This bruising morality tale concerns the changing fortunes of Charley Davis (Garfield), a scrappy, East Side kid who makes good as a pro boxer with help from perceptive manager Quinn (Conrad). However, as Davis climbs the ladder of success in the ring, cozying up to the mob and wasting himself on booze and women, he begins to see that his life has veered in the wrong direction. With everything on the line, he fights one last bout for honor.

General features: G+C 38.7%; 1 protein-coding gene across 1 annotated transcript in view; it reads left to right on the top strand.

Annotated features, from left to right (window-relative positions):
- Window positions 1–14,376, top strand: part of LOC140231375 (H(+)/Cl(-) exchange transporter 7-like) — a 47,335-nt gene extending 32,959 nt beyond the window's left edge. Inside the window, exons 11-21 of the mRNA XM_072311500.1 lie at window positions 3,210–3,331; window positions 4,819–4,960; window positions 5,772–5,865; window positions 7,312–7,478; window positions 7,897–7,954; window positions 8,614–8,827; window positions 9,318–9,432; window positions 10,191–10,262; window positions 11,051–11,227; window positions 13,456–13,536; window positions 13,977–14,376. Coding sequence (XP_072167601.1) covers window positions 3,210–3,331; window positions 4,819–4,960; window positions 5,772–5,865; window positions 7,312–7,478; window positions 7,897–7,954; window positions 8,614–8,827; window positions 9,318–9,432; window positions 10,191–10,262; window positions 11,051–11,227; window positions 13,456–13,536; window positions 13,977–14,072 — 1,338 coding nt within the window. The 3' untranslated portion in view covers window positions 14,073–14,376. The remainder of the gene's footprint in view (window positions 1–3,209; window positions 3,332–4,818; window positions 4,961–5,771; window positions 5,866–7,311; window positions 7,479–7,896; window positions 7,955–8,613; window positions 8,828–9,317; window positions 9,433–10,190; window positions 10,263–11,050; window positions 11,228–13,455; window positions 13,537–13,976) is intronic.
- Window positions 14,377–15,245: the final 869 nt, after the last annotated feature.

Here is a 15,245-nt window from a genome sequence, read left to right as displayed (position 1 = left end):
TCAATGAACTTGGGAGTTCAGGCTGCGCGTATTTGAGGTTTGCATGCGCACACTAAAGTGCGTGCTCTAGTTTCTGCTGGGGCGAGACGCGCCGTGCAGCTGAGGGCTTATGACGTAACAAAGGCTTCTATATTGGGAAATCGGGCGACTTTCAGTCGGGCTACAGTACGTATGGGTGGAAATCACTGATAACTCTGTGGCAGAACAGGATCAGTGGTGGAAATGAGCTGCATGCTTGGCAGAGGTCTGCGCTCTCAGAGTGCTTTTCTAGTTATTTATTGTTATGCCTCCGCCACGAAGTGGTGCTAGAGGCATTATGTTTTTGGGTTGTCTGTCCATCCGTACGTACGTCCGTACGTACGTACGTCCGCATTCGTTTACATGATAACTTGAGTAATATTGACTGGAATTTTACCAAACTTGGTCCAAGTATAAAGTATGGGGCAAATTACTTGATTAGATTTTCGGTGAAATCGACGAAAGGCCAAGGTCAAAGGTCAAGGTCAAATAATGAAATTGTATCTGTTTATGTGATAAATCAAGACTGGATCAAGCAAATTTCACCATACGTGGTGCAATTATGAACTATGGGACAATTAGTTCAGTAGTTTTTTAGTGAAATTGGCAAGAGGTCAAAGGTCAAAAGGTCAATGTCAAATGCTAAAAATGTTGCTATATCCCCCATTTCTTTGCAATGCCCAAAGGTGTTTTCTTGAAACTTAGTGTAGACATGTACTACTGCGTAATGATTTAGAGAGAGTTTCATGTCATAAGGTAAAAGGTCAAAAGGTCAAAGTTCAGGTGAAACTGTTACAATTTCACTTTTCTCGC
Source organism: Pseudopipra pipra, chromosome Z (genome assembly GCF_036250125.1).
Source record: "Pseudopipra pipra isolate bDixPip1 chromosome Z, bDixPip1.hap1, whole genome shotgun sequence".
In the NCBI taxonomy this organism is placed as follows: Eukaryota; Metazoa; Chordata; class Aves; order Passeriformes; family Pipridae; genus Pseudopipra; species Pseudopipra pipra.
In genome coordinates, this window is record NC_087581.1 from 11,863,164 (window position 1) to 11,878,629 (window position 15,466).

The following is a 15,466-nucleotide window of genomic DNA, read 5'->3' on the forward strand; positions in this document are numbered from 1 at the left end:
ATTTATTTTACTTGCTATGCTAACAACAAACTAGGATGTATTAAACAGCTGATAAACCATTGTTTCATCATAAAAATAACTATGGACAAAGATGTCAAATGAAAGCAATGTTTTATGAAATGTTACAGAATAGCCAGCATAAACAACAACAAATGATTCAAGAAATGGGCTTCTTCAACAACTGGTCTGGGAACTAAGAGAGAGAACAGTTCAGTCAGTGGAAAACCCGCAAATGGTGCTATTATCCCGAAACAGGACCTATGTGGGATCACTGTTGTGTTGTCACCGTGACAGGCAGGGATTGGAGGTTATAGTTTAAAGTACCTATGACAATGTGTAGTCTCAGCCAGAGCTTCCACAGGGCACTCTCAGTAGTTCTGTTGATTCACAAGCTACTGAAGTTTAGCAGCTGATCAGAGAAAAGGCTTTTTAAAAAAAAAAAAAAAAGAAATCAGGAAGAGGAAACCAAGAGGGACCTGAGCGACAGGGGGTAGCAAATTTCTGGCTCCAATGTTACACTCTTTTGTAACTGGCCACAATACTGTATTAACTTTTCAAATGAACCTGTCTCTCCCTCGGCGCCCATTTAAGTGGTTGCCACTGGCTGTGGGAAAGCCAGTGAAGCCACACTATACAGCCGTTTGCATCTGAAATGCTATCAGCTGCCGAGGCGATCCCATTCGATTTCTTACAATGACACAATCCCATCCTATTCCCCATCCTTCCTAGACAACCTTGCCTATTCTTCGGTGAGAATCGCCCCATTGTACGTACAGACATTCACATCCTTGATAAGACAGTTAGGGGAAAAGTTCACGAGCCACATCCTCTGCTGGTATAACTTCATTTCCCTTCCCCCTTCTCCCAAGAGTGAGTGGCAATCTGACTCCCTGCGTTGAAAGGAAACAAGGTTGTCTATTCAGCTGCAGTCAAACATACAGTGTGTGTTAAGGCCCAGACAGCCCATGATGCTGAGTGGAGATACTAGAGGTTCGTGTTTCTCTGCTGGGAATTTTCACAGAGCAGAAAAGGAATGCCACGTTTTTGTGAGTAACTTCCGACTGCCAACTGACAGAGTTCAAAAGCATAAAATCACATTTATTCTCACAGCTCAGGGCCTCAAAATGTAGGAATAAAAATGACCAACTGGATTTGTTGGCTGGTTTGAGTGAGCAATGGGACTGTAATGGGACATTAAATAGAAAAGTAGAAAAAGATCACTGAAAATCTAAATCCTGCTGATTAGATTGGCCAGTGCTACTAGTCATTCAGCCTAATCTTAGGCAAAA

A noirish boxing film set on the mean streets of New York, "Body and Soul" — penned by blacklisted Abraham Polonsky — is actually a story of about the sullying of sport with "money," the film's true subject. Davis's dramatic twelfth-hour struggle to regain his integrity in the face of underworld corruption is the culmination of this tension — and the fight scenes, which Scorsese modeled for "Raging Bull," are memorably gritty. Tightly photographed by master filmmaker James Wong Howe and edited to riveting effect, Rossen's mix of suspense and social critique rides high on Garfield's bullish, knockout performance. Don't miss it!